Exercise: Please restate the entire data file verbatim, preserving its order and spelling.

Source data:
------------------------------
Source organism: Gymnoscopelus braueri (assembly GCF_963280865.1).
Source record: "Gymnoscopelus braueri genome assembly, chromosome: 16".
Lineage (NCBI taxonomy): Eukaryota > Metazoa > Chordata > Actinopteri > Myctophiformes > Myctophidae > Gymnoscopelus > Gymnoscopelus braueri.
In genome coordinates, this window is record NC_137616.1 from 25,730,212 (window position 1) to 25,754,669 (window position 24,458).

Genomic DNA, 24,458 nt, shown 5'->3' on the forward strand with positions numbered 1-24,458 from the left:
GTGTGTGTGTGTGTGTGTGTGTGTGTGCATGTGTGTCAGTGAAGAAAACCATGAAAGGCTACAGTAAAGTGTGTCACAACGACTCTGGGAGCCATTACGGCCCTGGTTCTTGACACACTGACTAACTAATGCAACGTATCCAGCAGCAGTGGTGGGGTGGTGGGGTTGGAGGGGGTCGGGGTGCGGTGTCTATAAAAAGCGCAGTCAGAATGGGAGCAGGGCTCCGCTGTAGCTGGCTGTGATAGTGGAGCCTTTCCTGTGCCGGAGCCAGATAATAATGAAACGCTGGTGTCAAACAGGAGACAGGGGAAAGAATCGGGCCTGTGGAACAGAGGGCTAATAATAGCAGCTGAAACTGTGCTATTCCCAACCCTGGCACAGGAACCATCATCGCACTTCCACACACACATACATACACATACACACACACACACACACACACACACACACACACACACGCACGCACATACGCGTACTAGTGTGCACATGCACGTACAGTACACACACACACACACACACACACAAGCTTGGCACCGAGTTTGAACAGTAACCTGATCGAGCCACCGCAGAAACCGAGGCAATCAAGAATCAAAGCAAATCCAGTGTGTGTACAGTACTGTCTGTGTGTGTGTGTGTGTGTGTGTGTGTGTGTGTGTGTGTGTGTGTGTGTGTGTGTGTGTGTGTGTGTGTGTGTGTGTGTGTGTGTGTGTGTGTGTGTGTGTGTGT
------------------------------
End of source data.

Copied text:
Source organism: Gymnoscopelus braueri (assembly GCF_963280865.1).
Source record: "Gymnoscopelus braueri genome assembly, chromosome: 16".
Lineage (NCBI taxonomy): Eukaryota > Metazoa > Chordata > Actinopteri > Myctophiformes > Myctophidae > Gymnoscopelus > Gymnoscopelus braueri.
In genome coordinates, this window is record NC_137616.1 from 25,730,212 (window position 1) to 25,754,669 (window position 24,458).

Genomic DNA, 24,458 nt, shown 5'->3' on the forward strand with positions numbered 1-24,458 from the left:
GTGTGTGTGTGTGTGTGTGTGTGTGTGCATGTGTGTCAGTGAAGAAAACCATGAAAGGCTACAGTAAAGTGTGTCACAACGACTCTGGGAGCCATTACGGCCCTGGTTCTTGACACACTGACTAACTAATGCAACGTATCCAGCAGCAGTGGTGGGGTGGTGGGGTTGGAGGGGGTCGGGGTGCGGTGTCTATAAAAAGCGCAGTCAGAATGGGAGCAGGGCTCCGCTGTAGCTGGCTGTGATAGTGGAGCCTTTCCTGTGCCGGAGCCAGATAATAATGAAACGCTGGTGTCAAACAGGAGACAGGGGAAAGAATCGGGCCTGTGGAACAGAGGGCTAATAATAGCAGCTGAAACTGTGCTATTCCCAACCCTGGCACAGGAACCATCATCGCACTTCCACACACACATACATACACATACACACACACACACACACACACACACACACACACACACGCACGCACATACGCGTACTAGTGTGCACATGCACGTACAGTACACACACACACACACACACACACAAGCTTGGCACCGAGTTTGAACAGTAACCTGATCGAGCCACCGCAGAAACCGAGGCAATCAAGAATCAAAGCAAATCCAGTGTGTGTACAGTACTGTCTGTGTGTGTGTGTGTGTGTGTGTGTGTGTGTGTGTGTGTGTGTGTGTGTGTGTGTGTGTGTGTGTGTGTGTGTGTGTGTGTGTGTGTGTGTGTGTGTGTGTGTGT